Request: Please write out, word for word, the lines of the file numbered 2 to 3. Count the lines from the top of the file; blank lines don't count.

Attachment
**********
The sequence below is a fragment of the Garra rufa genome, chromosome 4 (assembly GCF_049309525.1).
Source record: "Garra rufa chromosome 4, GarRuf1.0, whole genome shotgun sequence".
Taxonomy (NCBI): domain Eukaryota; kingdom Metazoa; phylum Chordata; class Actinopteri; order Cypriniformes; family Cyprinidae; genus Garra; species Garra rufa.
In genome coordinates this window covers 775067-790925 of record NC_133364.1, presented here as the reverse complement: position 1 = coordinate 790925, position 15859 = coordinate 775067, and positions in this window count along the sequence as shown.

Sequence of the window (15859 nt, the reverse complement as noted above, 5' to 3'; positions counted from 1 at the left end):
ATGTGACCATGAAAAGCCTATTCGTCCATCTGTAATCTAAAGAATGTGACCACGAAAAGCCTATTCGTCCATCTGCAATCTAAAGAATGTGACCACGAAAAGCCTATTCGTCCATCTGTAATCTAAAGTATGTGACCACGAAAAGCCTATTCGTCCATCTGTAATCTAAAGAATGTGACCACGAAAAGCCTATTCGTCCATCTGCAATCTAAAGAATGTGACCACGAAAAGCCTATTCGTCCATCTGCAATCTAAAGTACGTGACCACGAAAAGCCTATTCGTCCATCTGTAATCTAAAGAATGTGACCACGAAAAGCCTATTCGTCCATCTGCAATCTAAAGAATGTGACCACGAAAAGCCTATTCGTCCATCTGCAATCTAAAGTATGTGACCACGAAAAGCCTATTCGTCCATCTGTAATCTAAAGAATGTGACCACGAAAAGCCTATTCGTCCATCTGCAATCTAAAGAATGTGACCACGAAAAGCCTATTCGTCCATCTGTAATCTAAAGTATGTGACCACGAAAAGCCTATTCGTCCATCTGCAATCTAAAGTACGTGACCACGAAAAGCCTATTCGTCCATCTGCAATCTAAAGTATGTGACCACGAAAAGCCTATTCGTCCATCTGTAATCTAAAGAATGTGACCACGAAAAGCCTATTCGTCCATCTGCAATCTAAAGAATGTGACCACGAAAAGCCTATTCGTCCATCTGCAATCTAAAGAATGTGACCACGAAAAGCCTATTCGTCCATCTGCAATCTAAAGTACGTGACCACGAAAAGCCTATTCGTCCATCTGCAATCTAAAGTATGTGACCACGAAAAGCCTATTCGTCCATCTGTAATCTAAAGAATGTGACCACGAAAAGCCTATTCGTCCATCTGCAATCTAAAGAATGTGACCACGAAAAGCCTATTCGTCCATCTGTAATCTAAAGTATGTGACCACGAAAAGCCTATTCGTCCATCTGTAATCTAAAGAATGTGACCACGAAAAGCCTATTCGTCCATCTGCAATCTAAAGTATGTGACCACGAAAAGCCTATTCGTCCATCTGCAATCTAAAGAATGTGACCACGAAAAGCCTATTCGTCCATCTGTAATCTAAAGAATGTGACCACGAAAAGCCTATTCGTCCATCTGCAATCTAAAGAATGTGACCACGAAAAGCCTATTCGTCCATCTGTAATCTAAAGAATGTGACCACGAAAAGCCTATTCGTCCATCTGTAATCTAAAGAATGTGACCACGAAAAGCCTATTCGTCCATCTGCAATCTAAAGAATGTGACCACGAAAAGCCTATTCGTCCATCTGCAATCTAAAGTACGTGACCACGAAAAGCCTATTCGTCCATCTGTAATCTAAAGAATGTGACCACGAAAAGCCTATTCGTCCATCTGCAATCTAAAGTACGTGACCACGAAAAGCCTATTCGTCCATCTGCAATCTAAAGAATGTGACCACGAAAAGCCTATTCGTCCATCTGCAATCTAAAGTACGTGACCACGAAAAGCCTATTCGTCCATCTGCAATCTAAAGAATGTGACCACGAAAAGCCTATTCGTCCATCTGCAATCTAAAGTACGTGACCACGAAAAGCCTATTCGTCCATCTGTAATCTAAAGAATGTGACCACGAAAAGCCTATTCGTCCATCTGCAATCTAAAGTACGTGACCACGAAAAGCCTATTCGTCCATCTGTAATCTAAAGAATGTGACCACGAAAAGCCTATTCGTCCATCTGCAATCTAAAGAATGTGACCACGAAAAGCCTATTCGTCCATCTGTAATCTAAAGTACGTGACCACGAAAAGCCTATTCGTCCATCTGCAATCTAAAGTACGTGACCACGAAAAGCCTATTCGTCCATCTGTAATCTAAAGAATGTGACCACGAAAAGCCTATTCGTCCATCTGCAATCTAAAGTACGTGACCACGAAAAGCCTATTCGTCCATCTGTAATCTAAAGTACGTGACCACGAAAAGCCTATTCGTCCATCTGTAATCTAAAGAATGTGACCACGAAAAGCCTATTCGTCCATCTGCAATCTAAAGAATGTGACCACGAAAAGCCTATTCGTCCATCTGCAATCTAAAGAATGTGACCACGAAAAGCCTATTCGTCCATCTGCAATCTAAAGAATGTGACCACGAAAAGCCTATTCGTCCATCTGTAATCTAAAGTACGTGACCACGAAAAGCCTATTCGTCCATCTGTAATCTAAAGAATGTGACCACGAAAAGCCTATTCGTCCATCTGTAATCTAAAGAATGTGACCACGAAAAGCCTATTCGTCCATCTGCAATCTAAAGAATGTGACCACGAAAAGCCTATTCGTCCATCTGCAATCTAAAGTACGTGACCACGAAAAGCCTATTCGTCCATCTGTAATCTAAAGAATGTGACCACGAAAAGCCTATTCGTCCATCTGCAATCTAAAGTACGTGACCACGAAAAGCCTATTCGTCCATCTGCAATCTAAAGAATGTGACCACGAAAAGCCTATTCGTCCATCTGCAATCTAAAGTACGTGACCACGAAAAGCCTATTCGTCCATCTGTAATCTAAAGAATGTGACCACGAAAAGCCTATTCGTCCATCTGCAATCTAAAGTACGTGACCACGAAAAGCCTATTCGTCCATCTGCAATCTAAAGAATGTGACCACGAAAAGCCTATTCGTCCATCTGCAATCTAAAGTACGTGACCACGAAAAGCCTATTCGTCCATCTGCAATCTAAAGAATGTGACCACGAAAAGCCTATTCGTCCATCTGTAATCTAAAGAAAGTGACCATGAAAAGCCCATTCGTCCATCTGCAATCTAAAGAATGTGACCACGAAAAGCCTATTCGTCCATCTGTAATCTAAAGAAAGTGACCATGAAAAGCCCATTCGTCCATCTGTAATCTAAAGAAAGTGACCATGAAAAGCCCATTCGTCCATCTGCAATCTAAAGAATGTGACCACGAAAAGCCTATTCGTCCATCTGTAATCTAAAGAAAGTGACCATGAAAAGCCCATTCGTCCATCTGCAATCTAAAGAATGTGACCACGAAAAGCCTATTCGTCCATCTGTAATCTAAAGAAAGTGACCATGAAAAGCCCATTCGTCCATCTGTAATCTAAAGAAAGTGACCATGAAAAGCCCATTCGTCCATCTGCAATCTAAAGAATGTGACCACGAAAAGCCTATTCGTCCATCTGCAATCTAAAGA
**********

Source record: "Garra rufa chromosome 4, GarRuf1.0, whole genome shotgun sequence".
Taxonomy (NCBI): domain Eukaryota; kingdom Metazoa; phylum Chordata; class Actinopteri; order Cypriniformes; family Cyprinidae; genus Garra; species Garra rufa.